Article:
The native islanders offered soldiers a brief, shining ray of humanity in an otherwise cruel and barbaric war zone

One Australian soldier described what the sympathetic locals did for his country's troops. He said: 'They carried stretchers over seemingly impassable barriers, with the patient reasonably comfortable.

The care they give to the patient is magnificent'

'They sleep four each side of the stretcher and if the patient moves or requires any attention during the night, this is given instantly. These were the deeds of the "Fuzzy Wuzzy Angels" - for us!'

Raphael Oimbari was a local labourer, not part of the medical team. He found 23-year-old Private George Whittington lying blinded in the terrain during fighting around Buna in December of 1942.

A Japanese sniper had shot Whittington just above his left eye, leaving him temporarily blind.

The native islanders offered kindness and help to the troops who worked to defend Port Moresby from the Japanese army

Oimbari led the soldier back to safety, in a selfless act. Touchingly, the two families stayed in contact, even after Whittington died of disease several months later.

The fighting in Papua New Guinea in the latter half of 1942 was an attempt by the Japanese to capture Port Moresby, the Guinan capital. It was part of a campaign to cut Australia off from its allies in World War.

The Japanese made massive gains on the Pacific Island but ran out of supplies before capturing Port Moresby.

However, the Australians were still unable to defeat the Japanese who were far better equipped for the ensuing fight in them thick jungles of New Guinea.During the war in Papua New Guinea, the local population who were sympathetic to the Australian troops would assist where they could.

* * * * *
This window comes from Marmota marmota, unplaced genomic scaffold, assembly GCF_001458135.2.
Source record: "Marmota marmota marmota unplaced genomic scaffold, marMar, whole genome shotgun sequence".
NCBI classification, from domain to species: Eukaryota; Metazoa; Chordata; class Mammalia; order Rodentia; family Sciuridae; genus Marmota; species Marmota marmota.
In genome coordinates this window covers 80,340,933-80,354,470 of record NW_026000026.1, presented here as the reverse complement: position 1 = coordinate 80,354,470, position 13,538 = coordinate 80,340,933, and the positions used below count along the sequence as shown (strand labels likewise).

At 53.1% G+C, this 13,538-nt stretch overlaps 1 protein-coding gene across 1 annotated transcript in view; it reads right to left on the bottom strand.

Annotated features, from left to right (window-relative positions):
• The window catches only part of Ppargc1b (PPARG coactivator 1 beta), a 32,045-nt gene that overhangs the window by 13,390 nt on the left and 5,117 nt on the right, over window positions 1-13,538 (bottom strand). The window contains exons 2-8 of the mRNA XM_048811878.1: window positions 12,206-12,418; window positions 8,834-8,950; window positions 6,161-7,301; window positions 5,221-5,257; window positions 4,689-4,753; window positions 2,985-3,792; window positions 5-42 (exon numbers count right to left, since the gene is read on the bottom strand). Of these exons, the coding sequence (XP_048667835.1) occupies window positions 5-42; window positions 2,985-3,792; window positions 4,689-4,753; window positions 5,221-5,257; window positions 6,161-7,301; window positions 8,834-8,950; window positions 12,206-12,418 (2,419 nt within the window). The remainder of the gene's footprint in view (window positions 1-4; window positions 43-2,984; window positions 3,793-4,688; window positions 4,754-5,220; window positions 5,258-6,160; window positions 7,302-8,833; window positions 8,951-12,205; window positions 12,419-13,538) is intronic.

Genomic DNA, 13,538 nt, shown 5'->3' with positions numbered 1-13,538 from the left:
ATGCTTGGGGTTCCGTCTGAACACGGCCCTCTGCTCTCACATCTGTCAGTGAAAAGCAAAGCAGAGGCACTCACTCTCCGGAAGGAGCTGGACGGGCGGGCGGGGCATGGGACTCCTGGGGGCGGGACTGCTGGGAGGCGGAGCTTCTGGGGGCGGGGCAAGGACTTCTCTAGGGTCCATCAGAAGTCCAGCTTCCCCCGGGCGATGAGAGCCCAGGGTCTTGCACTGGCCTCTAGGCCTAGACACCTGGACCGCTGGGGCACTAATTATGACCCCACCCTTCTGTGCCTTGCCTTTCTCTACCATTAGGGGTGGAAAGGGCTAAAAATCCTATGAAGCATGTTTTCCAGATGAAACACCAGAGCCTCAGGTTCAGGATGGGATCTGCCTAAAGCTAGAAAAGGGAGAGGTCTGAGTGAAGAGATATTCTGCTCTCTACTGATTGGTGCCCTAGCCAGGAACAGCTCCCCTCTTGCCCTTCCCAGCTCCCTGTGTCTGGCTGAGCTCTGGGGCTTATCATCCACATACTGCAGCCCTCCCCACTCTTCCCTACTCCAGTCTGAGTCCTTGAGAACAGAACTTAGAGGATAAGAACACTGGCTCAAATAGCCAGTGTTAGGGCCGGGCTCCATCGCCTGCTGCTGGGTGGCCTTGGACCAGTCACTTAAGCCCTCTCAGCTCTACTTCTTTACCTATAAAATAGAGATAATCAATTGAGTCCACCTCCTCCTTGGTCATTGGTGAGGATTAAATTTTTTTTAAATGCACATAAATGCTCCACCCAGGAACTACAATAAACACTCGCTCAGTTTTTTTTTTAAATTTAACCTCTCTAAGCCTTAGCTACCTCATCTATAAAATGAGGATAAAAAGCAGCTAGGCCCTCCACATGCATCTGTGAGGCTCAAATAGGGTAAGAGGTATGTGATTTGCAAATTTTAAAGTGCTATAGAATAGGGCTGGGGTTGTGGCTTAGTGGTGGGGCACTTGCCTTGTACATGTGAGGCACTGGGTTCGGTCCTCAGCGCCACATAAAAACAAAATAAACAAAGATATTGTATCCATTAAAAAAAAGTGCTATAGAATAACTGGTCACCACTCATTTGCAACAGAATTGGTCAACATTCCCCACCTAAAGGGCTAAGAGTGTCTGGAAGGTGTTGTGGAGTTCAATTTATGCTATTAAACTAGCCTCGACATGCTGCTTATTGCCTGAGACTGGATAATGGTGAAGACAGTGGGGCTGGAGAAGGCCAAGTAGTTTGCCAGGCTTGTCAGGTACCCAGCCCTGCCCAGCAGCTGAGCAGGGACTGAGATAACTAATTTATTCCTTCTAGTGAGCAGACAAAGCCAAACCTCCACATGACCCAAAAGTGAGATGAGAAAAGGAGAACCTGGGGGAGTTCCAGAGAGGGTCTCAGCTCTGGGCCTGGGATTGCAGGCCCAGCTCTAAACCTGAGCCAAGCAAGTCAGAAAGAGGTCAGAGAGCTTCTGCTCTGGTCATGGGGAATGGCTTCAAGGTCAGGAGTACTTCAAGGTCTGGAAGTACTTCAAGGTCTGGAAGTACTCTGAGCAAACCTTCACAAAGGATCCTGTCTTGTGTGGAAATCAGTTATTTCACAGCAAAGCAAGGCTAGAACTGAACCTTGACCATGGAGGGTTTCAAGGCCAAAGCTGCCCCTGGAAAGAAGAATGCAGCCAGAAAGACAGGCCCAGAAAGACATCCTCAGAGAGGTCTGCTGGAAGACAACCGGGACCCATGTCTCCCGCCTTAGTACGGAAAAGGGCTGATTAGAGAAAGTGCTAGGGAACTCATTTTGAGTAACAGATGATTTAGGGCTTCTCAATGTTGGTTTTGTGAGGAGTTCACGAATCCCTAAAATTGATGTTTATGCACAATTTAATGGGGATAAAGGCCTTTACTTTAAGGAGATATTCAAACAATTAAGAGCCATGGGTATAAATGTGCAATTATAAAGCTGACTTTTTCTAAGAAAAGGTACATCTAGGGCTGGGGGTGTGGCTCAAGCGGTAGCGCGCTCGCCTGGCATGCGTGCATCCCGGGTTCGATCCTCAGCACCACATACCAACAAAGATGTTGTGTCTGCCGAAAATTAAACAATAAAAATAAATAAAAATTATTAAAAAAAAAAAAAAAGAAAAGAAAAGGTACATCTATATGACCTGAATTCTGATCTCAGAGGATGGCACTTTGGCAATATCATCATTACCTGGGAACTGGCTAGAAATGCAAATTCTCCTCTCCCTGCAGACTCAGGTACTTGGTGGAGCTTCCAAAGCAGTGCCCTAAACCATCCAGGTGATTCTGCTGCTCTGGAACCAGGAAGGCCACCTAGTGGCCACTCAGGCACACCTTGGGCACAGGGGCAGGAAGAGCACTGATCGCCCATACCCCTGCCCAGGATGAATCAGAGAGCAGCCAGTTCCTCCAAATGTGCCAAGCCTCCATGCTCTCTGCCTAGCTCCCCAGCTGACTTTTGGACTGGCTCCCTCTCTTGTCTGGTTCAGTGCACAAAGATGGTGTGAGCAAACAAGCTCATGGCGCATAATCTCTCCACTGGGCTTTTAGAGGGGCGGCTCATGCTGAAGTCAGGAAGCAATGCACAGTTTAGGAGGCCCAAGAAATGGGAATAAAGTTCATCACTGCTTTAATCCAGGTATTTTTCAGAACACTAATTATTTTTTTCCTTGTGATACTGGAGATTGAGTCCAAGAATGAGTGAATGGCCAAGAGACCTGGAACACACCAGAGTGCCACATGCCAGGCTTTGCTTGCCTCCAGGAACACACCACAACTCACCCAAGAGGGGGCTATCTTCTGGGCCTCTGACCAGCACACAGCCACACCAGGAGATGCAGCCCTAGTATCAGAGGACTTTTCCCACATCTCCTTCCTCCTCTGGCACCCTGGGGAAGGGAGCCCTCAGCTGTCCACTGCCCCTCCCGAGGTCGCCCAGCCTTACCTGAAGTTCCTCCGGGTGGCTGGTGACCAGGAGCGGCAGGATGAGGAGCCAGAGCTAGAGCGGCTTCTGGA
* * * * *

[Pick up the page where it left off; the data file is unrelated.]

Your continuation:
Papuans living in the villages along the Kokoda Track prior to the Second World War (1939 - 45) lived a wholly traditional existence. Their only previous contact with the modern world had come with the occasional visits of Australian Government patrol officers. They knew nothing of the war or the nature of modern warfare, until it came crashing into their villages in July 1942. 

Notably they would help in transporting stores and equipment over the rough terrain. A close relationship and bonds of friendship developed between these local men and the Australians, particularly when the sick and wounded required transporting back to field aid stations.

It is a well accepted fact that many men would have died where they fell in Papua New Guinea had it not been for these men who became affectionately known as the 'Fuzzy Wuzzy Angels.'

Whilst recovering from his wounds, George later died as a result of contracting scrub typhus on 12 Feb 1943.

Australia had been presenting commemorative medals to family members of the villagers in recognition of their service to Australian Servicemen during World War Two.
The fighting in Papua New Guinea in the latter half of 1942 was an attempt by the Japanese to capture Port Moresby, the Guinan capital

However, the Australians were still unable to defeat the Japanese who were far better equipped for the ensuing fight in them thick jungles of New Guinea

Major General Vasey of the Australian Army presents medals at a ceremony to thank New Guineans for the invaluable service they provided for Aussie troops, March 1943